All aircraft do not have the same performance. Weight, weather and winds can make the same airplane have different performance on different flights.
As a controller, you should have knowledge about the performance of aircraft under normal circumstances in order to be able to plan traffic flow and give the pilots relevant instructions.
At the end of this section, you will find a table which lists the performance of the most usual aircrafts. Use this table as reference.
All aircraft generate turbulence called vortex wake. Large aircraft flying at slow speeds create the most severe wake turbulence. This turbulence can cause problems for following aircraft, which in severe cases can cause the pilot of the following aircraft to loose control. In addition to separation minimum above, the following spacing minima therefore needs to be taken into account. The wake turbulence categories are based on the certified maximum take-off weight (MTOW) of the aircraft.
|Light Aircraft (L)||7 000 kg|
|Medium Aircraft (M)||7 000 – 136 000 kg|
|Heavy Aircraft (H)||>136 000 kg|
This leads to the following minimum separation that needs to be maintained at all times on Arrival.
|Leading Aircraft||Following Aircraft||Separation in NM|
Vortex separation is required when a lighter aircraft follows a heavier aircraft.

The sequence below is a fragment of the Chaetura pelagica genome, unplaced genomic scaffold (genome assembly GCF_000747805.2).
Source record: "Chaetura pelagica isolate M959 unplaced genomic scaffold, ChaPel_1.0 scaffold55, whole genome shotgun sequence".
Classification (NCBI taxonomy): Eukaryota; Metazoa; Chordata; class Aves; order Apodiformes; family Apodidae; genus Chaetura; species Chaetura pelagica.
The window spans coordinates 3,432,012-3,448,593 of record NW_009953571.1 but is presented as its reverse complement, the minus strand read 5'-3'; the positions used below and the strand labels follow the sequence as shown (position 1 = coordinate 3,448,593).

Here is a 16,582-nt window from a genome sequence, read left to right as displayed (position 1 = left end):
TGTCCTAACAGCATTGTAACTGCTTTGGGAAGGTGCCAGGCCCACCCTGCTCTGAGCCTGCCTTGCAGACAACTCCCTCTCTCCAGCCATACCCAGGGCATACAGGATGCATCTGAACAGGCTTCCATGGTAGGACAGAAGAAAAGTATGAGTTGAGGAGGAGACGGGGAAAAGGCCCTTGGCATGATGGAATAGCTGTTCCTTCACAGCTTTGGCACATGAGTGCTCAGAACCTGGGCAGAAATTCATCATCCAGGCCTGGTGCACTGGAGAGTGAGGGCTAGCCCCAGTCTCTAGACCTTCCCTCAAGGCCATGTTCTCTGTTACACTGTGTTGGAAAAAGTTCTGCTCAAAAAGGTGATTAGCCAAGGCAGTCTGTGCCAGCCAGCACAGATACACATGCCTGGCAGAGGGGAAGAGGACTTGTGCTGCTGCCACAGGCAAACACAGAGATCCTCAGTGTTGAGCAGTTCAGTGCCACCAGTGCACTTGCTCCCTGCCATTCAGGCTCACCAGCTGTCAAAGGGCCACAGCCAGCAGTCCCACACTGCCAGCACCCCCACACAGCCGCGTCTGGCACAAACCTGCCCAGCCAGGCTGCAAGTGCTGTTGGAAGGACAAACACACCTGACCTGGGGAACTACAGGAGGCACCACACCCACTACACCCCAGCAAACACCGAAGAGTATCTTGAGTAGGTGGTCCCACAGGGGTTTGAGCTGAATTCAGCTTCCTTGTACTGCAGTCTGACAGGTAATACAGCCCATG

No vortex separation is required between aircraft of same category, except between heavies.
If parallel runways are being used and they are closer to each other than 760 meters, then they should be considered as one single runway so far as wake turbulence is concerned.
Any aircraft performing a Touch and Go or a Stop and Go is considered a departing aircraft on the climb out phase.
For departing aircraft, 2 minutes separation (3 minutes if the succeeding aircraft departs from an intersection) is applied when an aircraft in wake turbulence category LIGHT or MEDIUM departs behind an aircraft in wake turbulence category HEAVY, or when a LIGHT category aircraft departs behind a MEDIUM category aircraft.
Any Helicopter under your control must be kept clear of any light aircraft due to the Rotor Down-wash it produces when hovering and the vortices it produces in forward flight.
If you have a heavy and a light aircraft both ready for departure, you should clear the light aircraft for take-off first in order to avoid wake delay. However this only applies if it does not create any undue delay to the heavy aircraft. If this is the case, then the rule applies in that the faster aircraft is released first.
You may issue a take-off clearance to an aircraft that has waived wake turbulence separation, except, if it is a light or medium aircraft departing as follows:
A different way to differentiate categories is by their minimum Approach Speed. This is what the different Cat A, B, C, etc refers to on various Approach Charts.
|Aircraft Category||Approach Speed|
|A||Up to 90 kt|
|B||From 91 to 120 kt|
|C||From 121 to 140 kt|
|D||From 141 to 165 kt|
|E||Above 165 kt|